The American Civil Liberties Union (ACLU) was founded in 1920 to defend and preserve the individual rights and liberties guaranteed by the Constitution and laws of the United States. Whether it’s achieving full equality for LGBT people, establishing new privacy protections for our digital age of widespread government surveillance, ending mass incarceration, or preserving the right to vote or the right to have an abortion, the ACLU takes up the toughest civil liberties cases and issues to defend all people from government abuse and overreach.

The ACLU National Security Project advocates for national security policies that are consistent with the Constitution, the rule of law, and fundamental human rights. The project litigates cases relating to detention, torture, discrimination, surveillance, censorship, and secrecy. Originally created as an informal working group after the September 2001 attacks, the National Security Project is now at the forefront of virtually every major legal battle relating to national security, civil liberties, and human rights.

Ashley Gorski, via ACLUAshley Gorski (pictured, left) is a staff attorney at the National Security Project, where she works on issues related to post-9/11 racial and religious discrimination, torture, detention, and religious freedom. She is a graduate of Yale College and Harvard Law School. Prior to joining the ACLU, she worked at a New York law firm and served as a law clerk to the Hon Jon O. Newman, United States circuit judge for the Second Circuit Court of Appeals, and to the Hon Miriam Goldman Cedarbaum, United States district judge for the Southern District of New York. She is in Dublin to give evidence, about Mass Surveillance in the US, in the case currently before the High Court between the Data Protection Commissioner and Facebook, about current rules by which data is shared between the EU to the US.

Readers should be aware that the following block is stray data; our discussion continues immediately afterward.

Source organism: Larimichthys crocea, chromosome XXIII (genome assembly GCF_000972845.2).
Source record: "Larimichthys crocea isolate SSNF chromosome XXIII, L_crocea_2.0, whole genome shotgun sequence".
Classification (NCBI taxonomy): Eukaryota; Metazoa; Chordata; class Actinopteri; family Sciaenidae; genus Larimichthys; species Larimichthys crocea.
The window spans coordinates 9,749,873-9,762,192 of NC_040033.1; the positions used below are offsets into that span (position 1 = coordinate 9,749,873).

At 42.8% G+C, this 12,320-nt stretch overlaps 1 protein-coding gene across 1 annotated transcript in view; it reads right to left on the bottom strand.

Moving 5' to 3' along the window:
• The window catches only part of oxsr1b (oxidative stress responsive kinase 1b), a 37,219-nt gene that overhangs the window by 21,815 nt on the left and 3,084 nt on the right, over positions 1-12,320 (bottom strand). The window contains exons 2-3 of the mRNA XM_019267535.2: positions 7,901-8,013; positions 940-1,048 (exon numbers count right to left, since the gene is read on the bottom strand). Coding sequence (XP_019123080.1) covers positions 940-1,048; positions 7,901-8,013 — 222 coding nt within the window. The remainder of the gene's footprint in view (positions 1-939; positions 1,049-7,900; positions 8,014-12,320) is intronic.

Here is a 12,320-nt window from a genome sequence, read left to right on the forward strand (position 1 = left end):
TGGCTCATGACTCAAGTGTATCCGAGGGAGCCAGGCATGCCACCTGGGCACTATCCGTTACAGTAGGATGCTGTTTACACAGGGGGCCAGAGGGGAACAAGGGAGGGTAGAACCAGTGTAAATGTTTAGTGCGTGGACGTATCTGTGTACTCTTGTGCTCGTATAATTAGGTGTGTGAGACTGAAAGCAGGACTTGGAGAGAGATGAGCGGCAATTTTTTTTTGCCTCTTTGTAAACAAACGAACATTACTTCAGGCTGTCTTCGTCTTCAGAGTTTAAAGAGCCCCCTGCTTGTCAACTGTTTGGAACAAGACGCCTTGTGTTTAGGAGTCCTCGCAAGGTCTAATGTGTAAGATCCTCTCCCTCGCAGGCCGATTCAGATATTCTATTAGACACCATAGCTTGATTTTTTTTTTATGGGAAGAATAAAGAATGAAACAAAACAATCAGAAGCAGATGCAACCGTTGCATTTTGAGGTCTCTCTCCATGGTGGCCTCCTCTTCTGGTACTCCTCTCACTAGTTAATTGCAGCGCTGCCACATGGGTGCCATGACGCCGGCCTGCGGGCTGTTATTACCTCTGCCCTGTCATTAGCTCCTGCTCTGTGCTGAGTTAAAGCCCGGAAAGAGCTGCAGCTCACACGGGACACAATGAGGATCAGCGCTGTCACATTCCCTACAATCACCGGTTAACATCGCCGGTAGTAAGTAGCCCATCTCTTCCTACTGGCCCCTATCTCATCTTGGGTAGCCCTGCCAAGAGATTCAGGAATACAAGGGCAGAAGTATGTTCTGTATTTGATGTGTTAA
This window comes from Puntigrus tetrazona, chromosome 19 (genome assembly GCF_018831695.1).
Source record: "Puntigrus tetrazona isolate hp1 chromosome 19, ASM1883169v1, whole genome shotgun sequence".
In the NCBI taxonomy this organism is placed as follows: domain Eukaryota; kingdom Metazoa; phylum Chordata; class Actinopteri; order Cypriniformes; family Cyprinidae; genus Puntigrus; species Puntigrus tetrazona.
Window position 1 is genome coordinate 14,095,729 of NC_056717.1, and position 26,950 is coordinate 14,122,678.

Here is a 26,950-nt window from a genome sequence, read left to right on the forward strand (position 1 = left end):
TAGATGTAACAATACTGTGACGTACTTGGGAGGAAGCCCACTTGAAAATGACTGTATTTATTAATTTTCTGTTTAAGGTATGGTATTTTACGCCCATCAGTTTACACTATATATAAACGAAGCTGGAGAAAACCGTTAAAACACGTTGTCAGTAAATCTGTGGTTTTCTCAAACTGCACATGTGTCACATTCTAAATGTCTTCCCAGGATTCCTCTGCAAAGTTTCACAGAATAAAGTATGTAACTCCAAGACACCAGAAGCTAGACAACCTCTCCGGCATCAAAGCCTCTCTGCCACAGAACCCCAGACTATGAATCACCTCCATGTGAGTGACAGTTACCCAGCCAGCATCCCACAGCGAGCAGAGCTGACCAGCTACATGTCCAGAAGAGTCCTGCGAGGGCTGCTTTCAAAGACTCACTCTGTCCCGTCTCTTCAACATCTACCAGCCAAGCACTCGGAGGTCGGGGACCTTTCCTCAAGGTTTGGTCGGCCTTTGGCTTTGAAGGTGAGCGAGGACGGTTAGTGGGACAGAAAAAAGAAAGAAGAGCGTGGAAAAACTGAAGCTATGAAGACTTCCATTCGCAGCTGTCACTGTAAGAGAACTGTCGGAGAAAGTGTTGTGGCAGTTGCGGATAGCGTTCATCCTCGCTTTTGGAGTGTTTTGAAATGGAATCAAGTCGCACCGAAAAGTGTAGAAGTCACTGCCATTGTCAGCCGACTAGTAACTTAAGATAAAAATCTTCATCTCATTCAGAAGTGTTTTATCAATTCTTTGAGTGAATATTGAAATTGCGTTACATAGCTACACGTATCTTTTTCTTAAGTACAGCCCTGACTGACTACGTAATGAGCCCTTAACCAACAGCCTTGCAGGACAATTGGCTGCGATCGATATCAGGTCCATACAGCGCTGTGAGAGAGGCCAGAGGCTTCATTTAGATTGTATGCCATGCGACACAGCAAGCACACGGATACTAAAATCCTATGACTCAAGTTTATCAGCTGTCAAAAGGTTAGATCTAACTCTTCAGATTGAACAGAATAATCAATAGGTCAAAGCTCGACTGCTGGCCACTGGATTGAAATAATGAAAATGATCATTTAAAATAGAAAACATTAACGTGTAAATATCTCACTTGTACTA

You can’t keep the proceeds of a bank error in your favour; and, if you do, you probably won’t be able to get out of jail free – updated

Get Out of Jail Free cardIn the board-game Monopoly, one of the cards that you can get by landing on ‘Chance’ is ‘Get out of jail free‘. If you are sent to jail during the game, you can use the card to ‘escape’ immediately, without having to cool your heels for the three turns otherwise mandated by the rules. It is as about a useful guide for life as the its fellow Monopoly ‘Community Chest’ card, which tells you that you can keep the proceeds of a bank error in your favour. Unfortunately, you can’t; and spending it is straightforward theft, as is well illustrated by a story in today’s Irish Independent:

Jail for ‘flabbergasted’ teen who succumbed to temptation after €20k was mistakenly lodged in his account

Karl Smith was due €200

A teenager who had “an incredible temptation presented to him” two days after his 19th birthday when his former employer mistakenly lodged almost €20,000 into account has been jailed for theft. …

Judge Melanie Greally sentenced Smith to four years in prison with the final two years suspended.

There is more on this case here, here, here and here. This is not the only time this kind of thing has happened, though it certainly seems to be the most unlucky defendant. (more…)